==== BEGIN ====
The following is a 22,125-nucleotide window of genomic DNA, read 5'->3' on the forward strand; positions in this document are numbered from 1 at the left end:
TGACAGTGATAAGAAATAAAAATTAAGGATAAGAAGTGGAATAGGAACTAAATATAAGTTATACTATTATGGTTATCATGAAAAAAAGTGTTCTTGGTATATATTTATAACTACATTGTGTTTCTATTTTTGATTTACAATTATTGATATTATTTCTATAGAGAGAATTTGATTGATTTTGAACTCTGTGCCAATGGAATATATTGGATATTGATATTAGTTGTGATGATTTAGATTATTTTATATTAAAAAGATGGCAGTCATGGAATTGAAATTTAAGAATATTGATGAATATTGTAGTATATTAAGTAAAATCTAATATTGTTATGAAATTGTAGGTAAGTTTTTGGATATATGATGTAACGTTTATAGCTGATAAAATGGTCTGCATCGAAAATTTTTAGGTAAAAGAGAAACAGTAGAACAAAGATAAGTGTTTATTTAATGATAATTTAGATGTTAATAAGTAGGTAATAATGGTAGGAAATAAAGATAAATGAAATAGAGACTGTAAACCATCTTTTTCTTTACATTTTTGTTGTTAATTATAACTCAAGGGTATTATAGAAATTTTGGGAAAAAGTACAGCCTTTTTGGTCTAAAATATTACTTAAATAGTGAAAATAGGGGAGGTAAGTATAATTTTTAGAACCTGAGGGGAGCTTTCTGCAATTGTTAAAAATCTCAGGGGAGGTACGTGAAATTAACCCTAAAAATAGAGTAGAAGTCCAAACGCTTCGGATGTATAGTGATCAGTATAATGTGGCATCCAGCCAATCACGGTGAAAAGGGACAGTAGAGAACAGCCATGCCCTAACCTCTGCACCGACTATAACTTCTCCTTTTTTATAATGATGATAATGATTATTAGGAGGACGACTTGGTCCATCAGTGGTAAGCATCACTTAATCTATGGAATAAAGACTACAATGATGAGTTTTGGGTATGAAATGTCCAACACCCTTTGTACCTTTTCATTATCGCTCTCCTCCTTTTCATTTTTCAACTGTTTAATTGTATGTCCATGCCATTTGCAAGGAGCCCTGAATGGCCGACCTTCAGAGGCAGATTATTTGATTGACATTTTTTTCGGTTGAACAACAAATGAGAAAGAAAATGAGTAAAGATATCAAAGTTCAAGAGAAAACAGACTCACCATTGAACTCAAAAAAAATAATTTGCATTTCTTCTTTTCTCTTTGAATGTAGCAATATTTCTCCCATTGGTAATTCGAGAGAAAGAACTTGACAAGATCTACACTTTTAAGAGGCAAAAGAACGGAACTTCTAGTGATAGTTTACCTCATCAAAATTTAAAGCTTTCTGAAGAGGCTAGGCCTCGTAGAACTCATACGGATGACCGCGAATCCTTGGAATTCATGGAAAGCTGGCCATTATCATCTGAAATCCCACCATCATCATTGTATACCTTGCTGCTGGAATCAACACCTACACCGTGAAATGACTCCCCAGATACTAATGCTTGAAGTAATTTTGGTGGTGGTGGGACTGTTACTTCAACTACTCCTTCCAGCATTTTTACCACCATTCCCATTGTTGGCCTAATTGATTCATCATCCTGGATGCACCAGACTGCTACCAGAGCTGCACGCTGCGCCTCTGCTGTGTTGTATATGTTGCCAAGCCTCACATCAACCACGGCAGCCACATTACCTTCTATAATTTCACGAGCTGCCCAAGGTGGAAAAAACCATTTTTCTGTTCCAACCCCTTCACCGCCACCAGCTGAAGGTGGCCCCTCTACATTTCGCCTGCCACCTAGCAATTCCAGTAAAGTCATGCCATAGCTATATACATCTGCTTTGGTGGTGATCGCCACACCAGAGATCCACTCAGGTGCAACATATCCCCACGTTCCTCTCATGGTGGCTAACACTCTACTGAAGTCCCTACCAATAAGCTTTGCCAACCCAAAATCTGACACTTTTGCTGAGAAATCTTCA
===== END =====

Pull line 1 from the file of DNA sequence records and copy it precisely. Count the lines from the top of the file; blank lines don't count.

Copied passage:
The following is a 22,125-nucleotide window of genomic DNA, read 5'->3' on the forward strand; positions in this document are numbered from 1 at the left end: